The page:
The methodology used in this study is closely based on approach described by Beven and uses Monte Carlo method of simulation to generate parameter set that is used to run the models. Monte Carlo methods can be described as statistical simulation that utilizes sequences of random numbers to perform the simulation. It considers the uniform distribution of the quantity between two values. Computer language C was used to implement the procedure.



SINMAP and SHALSTAB are based on infinite slope model. SHALSTAB is based on Mohr-Coulomb method, which balances the down slope component of soil weight (t ) just at failure with the resistive strength caused by cohesion, C (soil cohesion and/or root strength) and friction due to normal stress on the failure plane.


t = C + ( s - u ) tanf …(1)


s = Normal stress

u = Pore pressure that opposes normal component of the weight

f = Angle of internal friction

Although inappropriate in many cases, SHALSTAB equates cohesion to zero. The difficulties involved in obtaining a good estimate of spatially and temporally variable root cohesion seem to be the main reason for such elimination. A version of SHALSTAB in which the soil depth varies spatially, the hydraulic conductivity varies vertically and the cohesion is spatially constant is now referred to as SHALSTAB.V(developed by Dietrich, et al., 1995) ( ).

By eliminating the cohesion factor and solving for h/z (the ratio of depth of saturated soil to total depth of the soil at instability), equation (1) can be written as



rw = Bulk density of water [kg/m3]

rs = Bulk density of soil [kg/m3]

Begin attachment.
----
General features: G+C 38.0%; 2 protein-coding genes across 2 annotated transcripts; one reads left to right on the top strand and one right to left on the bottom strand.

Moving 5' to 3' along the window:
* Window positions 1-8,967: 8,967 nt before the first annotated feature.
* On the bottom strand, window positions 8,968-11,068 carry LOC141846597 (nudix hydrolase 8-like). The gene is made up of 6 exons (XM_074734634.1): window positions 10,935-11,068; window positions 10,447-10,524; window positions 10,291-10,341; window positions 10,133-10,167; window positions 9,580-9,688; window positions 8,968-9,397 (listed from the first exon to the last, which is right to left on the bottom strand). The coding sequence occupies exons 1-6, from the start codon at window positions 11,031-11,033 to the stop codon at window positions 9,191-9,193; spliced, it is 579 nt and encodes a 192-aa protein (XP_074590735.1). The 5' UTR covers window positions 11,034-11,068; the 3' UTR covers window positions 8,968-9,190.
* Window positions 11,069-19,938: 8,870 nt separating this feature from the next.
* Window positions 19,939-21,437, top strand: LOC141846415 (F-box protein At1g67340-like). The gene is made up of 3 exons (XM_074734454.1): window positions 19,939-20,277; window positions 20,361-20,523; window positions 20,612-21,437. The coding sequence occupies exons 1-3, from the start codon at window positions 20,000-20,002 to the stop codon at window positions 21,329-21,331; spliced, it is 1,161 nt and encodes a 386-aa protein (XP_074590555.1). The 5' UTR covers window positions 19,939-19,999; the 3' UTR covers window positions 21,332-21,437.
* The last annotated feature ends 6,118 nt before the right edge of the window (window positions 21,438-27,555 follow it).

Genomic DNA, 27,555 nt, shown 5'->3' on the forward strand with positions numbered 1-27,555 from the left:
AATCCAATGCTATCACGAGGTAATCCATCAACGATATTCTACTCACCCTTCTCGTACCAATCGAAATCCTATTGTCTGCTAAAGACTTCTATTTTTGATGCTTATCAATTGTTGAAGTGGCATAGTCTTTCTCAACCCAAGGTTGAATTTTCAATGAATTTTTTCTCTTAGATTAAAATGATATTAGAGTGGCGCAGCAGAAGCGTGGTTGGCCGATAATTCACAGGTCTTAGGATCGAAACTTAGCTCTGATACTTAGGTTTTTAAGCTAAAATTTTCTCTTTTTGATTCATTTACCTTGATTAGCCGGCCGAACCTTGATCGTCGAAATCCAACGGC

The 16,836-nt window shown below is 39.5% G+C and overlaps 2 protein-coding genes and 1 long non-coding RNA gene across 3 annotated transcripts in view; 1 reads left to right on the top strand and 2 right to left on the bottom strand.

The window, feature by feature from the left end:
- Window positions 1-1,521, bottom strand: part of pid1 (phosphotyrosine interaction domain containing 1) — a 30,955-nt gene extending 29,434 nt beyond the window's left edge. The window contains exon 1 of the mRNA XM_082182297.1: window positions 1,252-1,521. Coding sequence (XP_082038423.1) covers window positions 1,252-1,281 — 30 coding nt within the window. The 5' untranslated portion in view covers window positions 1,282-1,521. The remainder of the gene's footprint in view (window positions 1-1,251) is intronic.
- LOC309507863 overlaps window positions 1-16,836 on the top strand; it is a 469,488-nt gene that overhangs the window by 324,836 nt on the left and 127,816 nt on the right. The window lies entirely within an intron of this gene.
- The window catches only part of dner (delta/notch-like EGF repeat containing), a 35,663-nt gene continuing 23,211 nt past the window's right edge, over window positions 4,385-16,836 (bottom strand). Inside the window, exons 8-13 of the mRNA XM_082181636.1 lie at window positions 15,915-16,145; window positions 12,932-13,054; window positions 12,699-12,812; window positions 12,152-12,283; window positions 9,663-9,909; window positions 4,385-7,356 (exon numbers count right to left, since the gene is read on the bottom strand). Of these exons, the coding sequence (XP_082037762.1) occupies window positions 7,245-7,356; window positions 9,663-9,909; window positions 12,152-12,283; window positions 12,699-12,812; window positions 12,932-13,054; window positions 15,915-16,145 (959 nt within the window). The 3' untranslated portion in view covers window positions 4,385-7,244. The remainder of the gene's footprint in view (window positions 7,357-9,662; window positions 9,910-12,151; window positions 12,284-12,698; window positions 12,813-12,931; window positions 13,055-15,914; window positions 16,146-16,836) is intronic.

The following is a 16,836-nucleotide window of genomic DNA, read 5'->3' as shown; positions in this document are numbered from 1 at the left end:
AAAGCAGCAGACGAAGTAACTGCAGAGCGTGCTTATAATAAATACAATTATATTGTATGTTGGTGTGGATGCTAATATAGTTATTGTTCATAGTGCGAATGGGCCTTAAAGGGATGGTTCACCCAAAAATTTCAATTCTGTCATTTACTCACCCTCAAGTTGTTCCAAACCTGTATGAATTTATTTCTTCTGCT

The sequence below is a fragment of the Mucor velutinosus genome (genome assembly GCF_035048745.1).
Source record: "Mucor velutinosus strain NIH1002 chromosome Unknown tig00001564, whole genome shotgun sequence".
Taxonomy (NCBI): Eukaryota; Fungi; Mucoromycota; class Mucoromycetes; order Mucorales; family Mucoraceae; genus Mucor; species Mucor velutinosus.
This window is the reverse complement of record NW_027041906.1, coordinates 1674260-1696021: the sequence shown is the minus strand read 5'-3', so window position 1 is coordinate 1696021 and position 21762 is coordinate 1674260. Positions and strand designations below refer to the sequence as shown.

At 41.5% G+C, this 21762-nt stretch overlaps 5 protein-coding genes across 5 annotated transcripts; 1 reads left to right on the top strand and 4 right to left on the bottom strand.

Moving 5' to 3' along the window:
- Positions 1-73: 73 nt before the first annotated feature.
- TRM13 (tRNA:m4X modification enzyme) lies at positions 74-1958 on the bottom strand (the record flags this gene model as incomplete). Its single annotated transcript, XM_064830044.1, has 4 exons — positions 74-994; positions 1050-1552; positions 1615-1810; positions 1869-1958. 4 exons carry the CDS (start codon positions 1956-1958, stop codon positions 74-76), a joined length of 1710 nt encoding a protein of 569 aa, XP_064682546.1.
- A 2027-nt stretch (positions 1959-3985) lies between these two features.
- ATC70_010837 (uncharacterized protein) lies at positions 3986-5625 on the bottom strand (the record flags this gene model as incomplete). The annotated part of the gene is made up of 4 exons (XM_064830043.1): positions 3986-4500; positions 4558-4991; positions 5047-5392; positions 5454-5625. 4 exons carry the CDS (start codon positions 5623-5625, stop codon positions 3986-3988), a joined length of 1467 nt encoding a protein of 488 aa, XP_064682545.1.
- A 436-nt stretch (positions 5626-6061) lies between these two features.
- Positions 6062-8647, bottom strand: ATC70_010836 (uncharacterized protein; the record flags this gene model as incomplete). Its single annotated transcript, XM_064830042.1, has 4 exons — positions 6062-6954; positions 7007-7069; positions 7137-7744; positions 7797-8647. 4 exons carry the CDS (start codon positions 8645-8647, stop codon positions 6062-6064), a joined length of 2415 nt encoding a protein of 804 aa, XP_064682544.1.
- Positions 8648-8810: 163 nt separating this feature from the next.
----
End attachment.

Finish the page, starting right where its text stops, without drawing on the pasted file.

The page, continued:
q = Slope angle

From Darcy’s law we have

qa = kshcosq sinq b …(3)


q = Effective precipitation (rainfall minus evapotranspiration )

ks = Soil conductivity.

a/b = Area per outflow boundary length or Specific catchment area.

If T is the soil transmissivity, working through eqn (2) to (3) hydraulic ratio can be solved as,



Equation (4) is the coupled hydrologic-slope stability equation solved by SHALSTAB.

The combination of equations (2) through (4) defines how SHALSTAB categories the area as stable or unstable. It is illustrated in the following table. This study considers the equation (4) for its simulation of SHALSTAB and generates the q/T value instead of the traditional q value.

This is done in order to avoid random generation of T values. In this sense SHALSTAB will not have any variable other than those that appear in SINMAP for which Monte Carlo simulation is used to generate random values in a feasible range. This evades erratic range selection for value of T.




unconditionally stable, saturated

tan tanf (1-rw /rs); a/b> (T/q)sinq

unconditionally stable, unsaturated

tanq£ tanf (1-rw /rs ); a/b<(T/q)sinq

unstable, saturated


tanf >tanq3tanf (1-rw /rs

unstable, unsaturated


tanf >tanq3tanf (1-rw /rs

stable, unsaturated


tanf>tanq3tanf (1-rw /rs

unconditionally unstable, saturated

tanf >tanq; a/b>(T/q)sinq

unconditionally unstable, unsaturated

tanf >tanq; a/b<(T/q)sinq

Source: (

The infinite slope stability model that defines the factor of safety for SINMAP is given by



Cr = Root Cohesion [ N/m2]

Cs = Soil Cohesion [N/m2]

g = Gravitational acceleration( 9.81 m/s2)

D = Vertical soil depth [m]

Dw = Vertical height of water [m]

h = Soil thickness [m]

hw = Height of water [m]